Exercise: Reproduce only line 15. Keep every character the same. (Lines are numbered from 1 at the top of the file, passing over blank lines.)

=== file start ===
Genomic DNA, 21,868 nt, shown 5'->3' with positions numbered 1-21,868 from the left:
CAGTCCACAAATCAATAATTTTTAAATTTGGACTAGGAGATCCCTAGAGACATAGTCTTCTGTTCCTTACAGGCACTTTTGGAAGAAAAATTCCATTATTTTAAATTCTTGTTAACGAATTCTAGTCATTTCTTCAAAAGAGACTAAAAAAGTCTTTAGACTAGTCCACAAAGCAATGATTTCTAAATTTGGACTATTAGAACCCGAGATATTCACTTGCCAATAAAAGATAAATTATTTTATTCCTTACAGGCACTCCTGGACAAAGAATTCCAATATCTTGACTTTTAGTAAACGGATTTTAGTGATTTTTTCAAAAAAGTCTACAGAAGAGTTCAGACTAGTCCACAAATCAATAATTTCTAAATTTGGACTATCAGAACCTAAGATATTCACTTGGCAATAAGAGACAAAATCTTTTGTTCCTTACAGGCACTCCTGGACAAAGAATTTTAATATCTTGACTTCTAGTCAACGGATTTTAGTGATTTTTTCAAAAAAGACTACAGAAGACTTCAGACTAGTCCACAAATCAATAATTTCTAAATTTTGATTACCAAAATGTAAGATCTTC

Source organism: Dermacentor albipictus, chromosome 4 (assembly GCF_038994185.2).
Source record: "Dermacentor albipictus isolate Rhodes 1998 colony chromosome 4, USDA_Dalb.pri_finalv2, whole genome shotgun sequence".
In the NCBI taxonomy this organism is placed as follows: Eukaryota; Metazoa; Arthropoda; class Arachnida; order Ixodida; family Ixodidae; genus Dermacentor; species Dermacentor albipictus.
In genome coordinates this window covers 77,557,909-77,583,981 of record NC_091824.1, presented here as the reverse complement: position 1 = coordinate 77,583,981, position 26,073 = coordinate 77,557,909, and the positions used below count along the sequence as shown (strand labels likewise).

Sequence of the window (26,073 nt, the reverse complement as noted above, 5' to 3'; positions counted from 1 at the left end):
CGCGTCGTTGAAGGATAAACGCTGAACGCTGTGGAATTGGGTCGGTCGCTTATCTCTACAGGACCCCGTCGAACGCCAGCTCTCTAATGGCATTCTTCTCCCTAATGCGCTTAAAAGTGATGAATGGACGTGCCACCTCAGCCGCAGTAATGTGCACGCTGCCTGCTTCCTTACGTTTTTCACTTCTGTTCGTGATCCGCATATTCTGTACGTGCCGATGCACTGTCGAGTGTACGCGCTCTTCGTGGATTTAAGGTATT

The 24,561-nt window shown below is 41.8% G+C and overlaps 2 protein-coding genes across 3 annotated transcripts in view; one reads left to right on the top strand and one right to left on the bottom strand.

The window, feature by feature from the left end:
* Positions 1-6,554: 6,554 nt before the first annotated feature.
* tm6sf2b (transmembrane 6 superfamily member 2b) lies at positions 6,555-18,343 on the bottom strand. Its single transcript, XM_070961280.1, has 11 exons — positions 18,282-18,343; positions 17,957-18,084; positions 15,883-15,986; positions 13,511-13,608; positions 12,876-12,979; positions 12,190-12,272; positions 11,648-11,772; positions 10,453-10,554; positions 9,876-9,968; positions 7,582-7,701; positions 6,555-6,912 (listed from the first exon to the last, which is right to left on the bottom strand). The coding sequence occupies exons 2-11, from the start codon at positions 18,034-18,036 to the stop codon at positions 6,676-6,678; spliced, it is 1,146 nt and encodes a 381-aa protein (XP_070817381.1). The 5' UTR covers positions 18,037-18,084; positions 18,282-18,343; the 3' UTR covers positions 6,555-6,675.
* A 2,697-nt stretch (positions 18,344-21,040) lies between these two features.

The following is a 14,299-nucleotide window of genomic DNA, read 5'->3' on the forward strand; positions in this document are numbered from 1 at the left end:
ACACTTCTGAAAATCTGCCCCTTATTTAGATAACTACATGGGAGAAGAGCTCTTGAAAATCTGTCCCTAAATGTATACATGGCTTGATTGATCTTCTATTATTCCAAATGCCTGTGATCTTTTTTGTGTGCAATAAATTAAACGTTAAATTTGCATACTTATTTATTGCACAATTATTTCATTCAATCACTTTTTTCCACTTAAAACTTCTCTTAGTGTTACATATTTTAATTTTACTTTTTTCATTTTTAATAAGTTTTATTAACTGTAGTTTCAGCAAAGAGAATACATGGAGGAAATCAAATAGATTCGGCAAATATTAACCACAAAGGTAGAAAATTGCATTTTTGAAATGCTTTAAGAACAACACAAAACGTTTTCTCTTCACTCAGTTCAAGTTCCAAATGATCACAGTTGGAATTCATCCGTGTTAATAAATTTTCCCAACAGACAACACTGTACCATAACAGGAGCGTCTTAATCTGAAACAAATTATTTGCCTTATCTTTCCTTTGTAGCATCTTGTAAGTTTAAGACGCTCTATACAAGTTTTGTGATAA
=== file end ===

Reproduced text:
ACACTTCTGAAAATCTGCCCCTTATTTAGATAACTACATGGGAGAAGAGCTCTTGAAAATCTGTCCCTAAATGTATACATGGCTTGATTGATCTTCTATTATTCCAAATGCCTGTGATCTTTTTTGTGTGCAATAAATTAAACGTTAAATTTGCATACTTATTTATTGCACAATTATTTCATTCAATCACTTTTTTCCACTTAAAACTTCTCTTAGTGTTACATATTTTAATTTTACTTTTTTCATTTTTAATAAGTTTTATTAACTGTAGTTTCAGCAAAGAGAATACATGGAGGAAATCAAATAGATTCGGCAAATATTAACCACAAAGGTAGAAAATTGCATTTTTGAAATGCTTTAAGAACAACACAAAACGTTTTCTCTTCACTCAGTTCAAGTTCCAAATGATCACAGTTGGAATTCATCCGTGTTAATAAATTTTCCCAACAGACAACACTGTACCATAACAGGAGCGTCTTAATCTGAAACAAATTATTTGCCTTATCTTTCCTTTGTAGCATCTTGTAAGTTTAAGACGCTCTATACAAGTTTTGTGATAA